• Juan Carlos Méndez (Budget Director, 1975–1981)
  • Emilio Sanfuentes (Economic advisor to Central Bank)
  • Sergio de la Cuadra (Minister of Finance, 1982–1983)
  • Francisco RosendeResearch Manager, Central Bank of Chile (1985 and 1990, Antitrust Commission (1999 and 2001), Dean and professor of economics, Faculty of Business and Economy of PUC since 1995.[5]
  • Miguel Kast Minister of Planning (1978–1980), Labor Minister (1980-82), Governor of the Central Bank of Chile (1982–83).
  • Martín Costabal (Budget Director, 1987–1989)
  • Juan Ariztía Matte (Private Pension System Superintendent, 1980–1990)
  • Maria Teresa Infante (Minister of Labor 1988–1990)
  • Camilo Carrasco Alfonso (General Manager of Central Bank, 1994-2005)
  • Joaquín Lavín (Minister of Education, 2010–2011, Minister of Planning 2011–present)
  • Cristián Larroulet Vignau Chief of Staff of the Finance Minister, member of National Commission for Privatization, Head of Antitrust Commission, Minister of General Secretariat to the Presidency [SEGPRES], 2010–present), Executive Director at Libertad y Desarrollo, a private think tank, Dean and professor of economics, Faculty of Business and Economy at Universidad Del Desarrollo (UDD) Santiago, Chile, member of Board of several public enterprises, member of the Mount Pelerin Society.[6]
  • Juan Andrés Fontaine (Minister of Economy, 2010–2011)
  • Francisco Perez Mackenna Chief Executive Officer of Quinenco since 1998, one of Chile’s largest conglomerates, assets of over US$ 33.1 billion, industrial and financial services companies. Director of many Quinenco group companies, including Banco de Chile, Madeco, CCU, Inversiones y Rentas, LQIF, ECUSA, CCU Argentina and Banchile Corretores de Bolsa, and Advisor to the Board of Vina San Pedro Tarapaca.1991-1998, CEO of CCU. Universidad Catolica de Chile, major in Business Administration. MBA from University of Chicago.[7]
  • Jose de Gregorio Governor of the Central Bank of Chile since 2007. Vice-Governor from 12/2003-12/2007, member of the Bank's Board from 6/2001. 2000- 2001 “tri-minister” of Economy, Mining and Energy. 1997-2000 professor at the Universidad de Chile and Universidad Católica. Before 1997 Coordinator of Economic Policy at Ministry of Finance and economist research department International Monetary Fund, degree in civil engineering and master’s degree in engineering from University of Chile (1984), PhD in Economics from MIT 1990.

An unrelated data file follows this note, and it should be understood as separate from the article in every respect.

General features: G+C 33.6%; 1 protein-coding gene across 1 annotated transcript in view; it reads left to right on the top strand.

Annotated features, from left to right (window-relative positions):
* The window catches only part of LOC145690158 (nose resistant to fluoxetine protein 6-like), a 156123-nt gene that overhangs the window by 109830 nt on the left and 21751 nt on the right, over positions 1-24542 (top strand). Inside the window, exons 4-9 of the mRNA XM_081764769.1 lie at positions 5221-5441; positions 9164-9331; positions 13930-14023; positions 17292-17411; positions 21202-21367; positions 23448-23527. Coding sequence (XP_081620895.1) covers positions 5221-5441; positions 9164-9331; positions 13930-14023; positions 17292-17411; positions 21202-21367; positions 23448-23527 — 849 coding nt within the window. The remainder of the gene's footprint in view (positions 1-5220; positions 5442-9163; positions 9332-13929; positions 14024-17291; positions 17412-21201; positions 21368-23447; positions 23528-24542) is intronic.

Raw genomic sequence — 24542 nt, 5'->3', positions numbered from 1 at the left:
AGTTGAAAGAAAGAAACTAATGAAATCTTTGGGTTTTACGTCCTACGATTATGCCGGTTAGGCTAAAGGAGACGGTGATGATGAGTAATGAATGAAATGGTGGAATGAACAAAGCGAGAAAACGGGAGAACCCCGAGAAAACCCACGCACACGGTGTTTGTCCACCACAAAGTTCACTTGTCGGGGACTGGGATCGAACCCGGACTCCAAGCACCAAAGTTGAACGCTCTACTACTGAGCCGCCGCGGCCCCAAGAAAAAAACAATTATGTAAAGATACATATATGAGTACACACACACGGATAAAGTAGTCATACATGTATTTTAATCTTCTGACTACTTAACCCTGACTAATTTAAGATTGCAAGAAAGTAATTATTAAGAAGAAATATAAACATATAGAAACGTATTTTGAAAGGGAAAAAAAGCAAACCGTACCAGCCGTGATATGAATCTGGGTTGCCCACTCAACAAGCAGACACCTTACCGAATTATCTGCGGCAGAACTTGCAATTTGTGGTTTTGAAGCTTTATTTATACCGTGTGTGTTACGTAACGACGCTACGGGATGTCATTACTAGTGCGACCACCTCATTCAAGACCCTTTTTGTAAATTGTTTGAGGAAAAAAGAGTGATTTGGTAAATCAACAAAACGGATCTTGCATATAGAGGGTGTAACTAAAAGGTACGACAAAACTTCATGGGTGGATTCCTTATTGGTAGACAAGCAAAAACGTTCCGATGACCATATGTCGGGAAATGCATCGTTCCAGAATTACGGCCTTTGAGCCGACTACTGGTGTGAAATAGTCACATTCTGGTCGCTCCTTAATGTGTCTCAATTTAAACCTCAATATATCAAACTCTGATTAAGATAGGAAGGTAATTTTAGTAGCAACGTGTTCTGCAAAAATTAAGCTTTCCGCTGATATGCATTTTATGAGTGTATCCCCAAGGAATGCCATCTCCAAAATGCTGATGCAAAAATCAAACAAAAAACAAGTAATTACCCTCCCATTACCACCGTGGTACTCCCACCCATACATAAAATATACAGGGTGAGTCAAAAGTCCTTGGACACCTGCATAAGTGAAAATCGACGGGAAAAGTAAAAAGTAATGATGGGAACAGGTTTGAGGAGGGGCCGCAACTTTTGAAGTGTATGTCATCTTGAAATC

Elsewhere in Latin America[edit]

Although the largest and most influential group of so-called Chicago Boys was Chilean in origin, there were many Latin American graduates from the University of Chicago around the same period. These economists continued to shape the economies of their respective countries, and include people like Mexico's Francisco Gil Díaz, Fernando Sanchez Ugarte, Carlos Isoard y Viesca, Argentina's Domingo Cavallo, Adolfo Diz, Roque Fernández, Carlos Alfredo Rodríguez, Fernando de Santibañez and Ricardo Lopez Murphy, as well as others in Brazil, Peru, Colombia, Uruguay, Costa Rica, and Panama.

See also[edit]



  1. ^ a b Gary S. Becker (1997-10-30). "What Latin America Owes to the "Chicago Boys"". Hoover Digest. Stanford University. Retrieved 2012-11-14. 
  2. ^ Two Lucky People: Memoirs. Milton Friedman and Rose D. Friedman. University of Chicago Press, 1998. p. 398.
  3. ^ El Ladrillo. Bases de la política económica del gobierno militar chileno.Santiago: CEP 2nd edition1992
  4. ^ "Latin American Business Group at Chicago Booth School of Business (Latam Group)Speaker Profile". Retrieved 2014-01-26. 
  5. ^ "Latin American Business Group at Chicago Booth School of Business (Latam Group)Speaker Profile". Retrieved 2014-01-26. 
  6. ^ "Latin American Business Group at Chicago Booth School of Business (Latam Group) Speaker Profile". Retrieved 2014-01-26. 
  7. ^ "Latin American Business Group at Chicago Booth School of Business (Latam Group)Speaker Profile". Retrieved 2014-01-26. 

Further reading[edit]

External links[edit]